Clarence Thomas: A Biography

By Andrew Peyton Thomas | Go to book overview

CHAPTER NINETEEN
Into the Quagmire

Then one day, Brer Fox went to work and got him some tar. He took the tar and he mixed it with some turpentine, and he fixed up a contraption that he called a Tar-baby.

On the day Thomas accepted the nomination at Kennebunkport, Susan Hoerchner, a workers' compensation judge in Norwalk, California, returned home from work and turned on the television. She learned of his nomination from the TV news. Hoerchner's thoughts quickly turned to her friend from Yale Law School, Anita Hill. She remembered a conversation with Hill from around the time Hill began working for Thomas at the Department of Education, in which Hill complained that Thomas had pressured her to date him. She distinctly recalled Hill using the term "sexual harassment" in describing her boss's behavior. Hoerchner decided to try to locate her old friend in Oklahoma.

With the help of directory assistance, Hoerchner reached Hill at her home in Norman. She asked if Hill had heard of Thomas's nomination, and expressed her own outrage, pointedly referring to Thomas as a "pig." She tried to determine if Hill intended to come forward and tell her story. Hill was evasive.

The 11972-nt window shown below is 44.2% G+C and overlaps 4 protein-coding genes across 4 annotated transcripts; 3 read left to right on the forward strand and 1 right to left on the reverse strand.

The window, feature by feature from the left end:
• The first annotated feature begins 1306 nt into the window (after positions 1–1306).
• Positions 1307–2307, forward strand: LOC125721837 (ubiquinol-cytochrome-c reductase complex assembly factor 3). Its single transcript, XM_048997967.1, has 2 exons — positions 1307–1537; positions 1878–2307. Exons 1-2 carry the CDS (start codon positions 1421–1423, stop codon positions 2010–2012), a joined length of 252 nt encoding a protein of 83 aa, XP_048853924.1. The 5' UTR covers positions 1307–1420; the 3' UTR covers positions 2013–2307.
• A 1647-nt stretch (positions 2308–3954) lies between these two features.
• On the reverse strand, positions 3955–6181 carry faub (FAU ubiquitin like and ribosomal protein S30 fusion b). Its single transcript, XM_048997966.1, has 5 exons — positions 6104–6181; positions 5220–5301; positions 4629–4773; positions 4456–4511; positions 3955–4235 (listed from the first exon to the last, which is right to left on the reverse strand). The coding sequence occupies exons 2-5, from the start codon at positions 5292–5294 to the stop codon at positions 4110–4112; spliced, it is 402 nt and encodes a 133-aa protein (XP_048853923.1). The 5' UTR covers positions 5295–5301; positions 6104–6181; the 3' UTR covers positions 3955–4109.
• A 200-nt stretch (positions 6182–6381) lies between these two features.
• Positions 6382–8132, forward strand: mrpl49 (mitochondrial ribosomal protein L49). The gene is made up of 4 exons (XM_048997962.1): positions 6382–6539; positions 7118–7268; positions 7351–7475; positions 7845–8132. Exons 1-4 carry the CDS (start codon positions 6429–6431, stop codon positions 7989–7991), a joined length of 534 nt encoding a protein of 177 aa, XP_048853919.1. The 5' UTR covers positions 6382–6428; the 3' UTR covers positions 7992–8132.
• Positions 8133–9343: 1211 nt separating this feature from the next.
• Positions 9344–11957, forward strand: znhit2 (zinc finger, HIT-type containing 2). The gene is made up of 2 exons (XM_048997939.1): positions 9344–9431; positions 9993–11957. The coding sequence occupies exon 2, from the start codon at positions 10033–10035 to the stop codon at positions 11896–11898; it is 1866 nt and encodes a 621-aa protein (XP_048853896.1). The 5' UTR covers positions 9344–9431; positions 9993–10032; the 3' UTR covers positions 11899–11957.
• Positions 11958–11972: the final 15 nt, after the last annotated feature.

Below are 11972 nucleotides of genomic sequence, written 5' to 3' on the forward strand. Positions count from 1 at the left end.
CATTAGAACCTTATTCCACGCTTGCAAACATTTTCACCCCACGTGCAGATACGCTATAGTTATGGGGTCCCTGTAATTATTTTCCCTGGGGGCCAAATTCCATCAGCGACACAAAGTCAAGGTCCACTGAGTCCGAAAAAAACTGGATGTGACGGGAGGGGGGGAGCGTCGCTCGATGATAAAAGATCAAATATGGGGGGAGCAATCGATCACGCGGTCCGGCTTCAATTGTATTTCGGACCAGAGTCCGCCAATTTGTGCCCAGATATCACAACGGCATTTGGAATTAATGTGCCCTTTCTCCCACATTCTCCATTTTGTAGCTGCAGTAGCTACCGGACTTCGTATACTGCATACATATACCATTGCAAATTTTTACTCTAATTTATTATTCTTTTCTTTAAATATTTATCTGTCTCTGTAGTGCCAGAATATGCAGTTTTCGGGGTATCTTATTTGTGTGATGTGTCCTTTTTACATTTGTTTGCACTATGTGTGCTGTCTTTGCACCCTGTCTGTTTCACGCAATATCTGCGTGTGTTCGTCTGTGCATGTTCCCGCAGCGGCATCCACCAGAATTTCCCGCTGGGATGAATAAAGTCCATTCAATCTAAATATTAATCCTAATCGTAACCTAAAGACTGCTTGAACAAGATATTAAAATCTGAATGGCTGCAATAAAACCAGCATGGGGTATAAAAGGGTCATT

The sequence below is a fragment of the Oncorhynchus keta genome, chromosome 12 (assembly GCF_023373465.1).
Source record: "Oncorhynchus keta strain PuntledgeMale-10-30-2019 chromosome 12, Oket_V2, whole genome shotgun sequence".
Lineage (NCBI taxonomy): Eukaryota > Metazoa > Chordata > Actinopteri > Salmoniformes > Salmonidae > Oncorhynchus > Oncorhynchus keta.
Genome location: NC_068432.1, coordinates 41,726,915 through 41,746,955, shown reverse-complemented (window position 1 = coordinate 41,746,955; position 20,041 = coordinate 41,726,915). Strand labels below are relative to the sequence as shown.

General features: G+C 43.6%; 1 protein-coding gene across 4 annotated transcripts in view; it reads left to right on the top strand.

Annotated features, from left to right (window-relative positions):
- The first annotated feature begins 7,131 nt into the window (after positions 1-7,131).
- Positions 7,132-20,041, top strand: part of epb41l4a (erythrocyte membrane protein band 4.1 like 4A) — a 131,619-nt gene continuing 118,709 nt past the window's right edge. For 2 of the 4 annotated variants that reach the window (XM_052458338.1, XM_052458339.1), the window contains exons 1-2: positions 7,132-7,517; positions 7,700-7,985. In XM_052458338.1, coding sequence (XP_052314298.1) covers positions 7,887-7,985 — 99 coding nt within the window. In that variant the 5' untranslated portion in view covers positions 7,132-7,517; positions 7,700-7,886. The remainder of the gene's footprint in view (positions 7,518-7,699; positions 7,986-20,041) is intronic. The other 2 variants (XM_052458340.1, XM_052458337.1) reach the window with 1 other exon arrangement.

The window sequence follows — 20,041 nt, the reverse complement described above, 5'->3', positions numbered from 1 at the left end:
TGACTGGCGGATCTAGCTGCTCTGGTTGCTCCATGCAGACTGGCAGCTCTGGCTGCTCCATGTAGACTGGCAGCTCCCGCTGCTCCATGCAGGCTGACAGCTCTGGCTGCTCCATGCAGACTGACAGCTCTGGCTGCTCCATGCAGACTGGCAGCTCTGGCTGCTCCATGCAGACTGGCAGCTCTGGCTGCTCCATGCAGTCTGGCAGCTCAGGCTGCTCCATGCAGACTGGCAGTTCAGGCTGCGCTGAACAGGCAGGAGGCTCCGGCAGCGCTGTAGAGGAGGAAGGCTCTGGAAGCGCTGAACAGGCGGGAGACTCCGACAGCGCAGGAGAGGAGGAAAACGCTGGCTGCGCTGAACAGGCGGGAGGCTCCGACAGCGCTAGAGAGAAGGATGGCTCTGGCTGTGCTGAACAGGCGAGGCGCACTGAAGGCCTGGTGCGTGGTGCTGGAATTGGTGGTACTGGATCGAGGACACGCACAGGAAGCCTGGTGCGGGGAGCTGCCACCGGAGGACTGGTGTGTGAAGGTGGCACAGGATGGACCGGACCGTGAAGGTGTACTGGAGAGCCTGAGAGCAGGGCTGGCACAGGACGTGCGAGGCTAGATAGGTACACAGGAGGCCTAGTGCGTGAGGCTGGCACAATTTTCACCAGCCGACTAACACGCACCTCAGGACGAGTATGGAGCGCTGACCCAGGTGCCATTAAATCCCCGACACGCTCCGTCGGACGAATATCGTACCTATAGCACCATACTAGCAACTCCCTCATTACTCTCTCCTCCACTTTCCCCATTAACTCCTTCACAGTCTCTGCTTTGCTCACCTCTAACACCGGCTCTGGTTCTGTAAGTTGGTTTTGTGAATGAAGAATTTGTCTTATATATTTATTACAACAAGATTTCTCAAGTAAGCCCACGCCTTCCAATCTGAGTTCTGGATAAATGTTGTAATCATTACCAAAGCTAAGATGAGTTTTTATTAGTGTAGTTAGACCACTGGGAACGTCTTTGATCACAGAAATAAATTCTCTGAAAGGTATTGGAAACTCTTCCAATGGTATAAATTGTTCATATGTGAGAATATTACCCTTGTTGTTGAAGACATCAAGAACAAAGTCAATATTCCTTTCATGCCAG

Hoerchner next asked if Hill would object to her relating the story to others. To this, Hill assented.

Three weeks later, Hill called another friend from Yale, Gary Liman Phillips, who was practicing law with the Federal Communications Commission back in Washington. In the course of a casual conversation, Phillips asked Hill what she thought of her former boss's nomination to the high court. Hill replied that she had left EEOC and Washington because Thomas had sexually harassed her.

-365-

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